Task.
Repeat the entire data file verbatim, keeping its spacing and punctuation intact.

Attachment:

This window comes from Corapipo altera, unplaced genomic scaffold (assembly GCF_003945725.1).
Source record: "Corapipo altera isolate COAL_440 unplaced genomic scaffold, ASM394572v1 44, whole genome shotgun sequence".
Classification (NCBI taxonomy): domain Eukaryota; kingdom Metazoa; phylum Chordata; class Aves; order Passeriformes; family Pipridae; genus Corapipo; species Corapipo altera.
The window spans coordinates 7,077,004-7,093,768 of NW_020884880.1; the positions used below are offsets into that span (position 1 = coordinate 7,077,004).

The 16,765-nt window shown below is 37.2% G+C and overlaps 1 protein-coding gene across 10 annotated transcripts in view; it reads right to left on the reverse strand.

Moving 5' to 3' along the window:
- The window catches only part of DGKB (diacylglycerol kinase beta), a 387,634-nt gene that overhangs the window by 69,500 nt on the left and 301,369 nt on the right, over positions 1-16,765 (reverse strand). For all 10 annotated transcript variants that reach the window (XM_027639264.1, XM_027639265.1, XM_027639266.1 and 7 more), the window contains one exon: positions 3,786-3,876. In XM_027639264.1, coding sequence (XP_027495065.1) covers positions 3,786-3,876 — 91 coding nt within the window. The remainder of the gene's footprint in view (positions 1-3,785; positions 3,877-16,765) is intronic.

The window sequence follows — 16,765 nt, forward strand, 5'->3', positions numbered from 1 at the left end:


This window comes from Corapipo altera, unplaced genomic scaffold (assembly GCF_003945725.1).
Source record: "Corapipo altera isolate COAL_440 unplaced genomic scaffold, ASM394572v1 44, whole genome shotgun sequence".
Classification (NCBI taxonomy): domain Eukaryota; kingdom Metazoa; phylum Chordata; class Aves; order Passeriformes; family Pipridae; genus Corapipo; species Corapipo altera.
The window spans coordinates 7,077,004-7,093,768 of NW_020884880.1; the positions used below are offsets into that span (position 1 = coordinate 7,077,004).

The 16,765-nt window shown below is 37.2% G+C and overlaps 1 protein-coding gene across 10 annotated transcripts in view; it reads right to left on the reverse strand.

Moving 5' to 3' along the window:
- The window catches only part of DGKB (diacylglycerol kinase beta), a 387,634-nt gene that overhangs the window by 69,500 nt on the left and 301,369 nt on the right, over positions 1-16,765 (reverse strand). For all 10 annotated transcript variants that reach the window (XM_027639264.1, XM_027639265.1, XM_027639266.1 and 7 more), the window contains one exon: positions 3,786-3,876. In XM_027639264.1, coding sequence (XP_027495065.1) covers positions 3,786-3,876 — 91 coding nt within the window. The remainder of the gene's footprint in view (positions 1-3,785; positions 3,877-16,765) is intronic.

The window sequence follows — 16,765 nt, forward strand, 5'->3', positions numbered from 1 at the left end: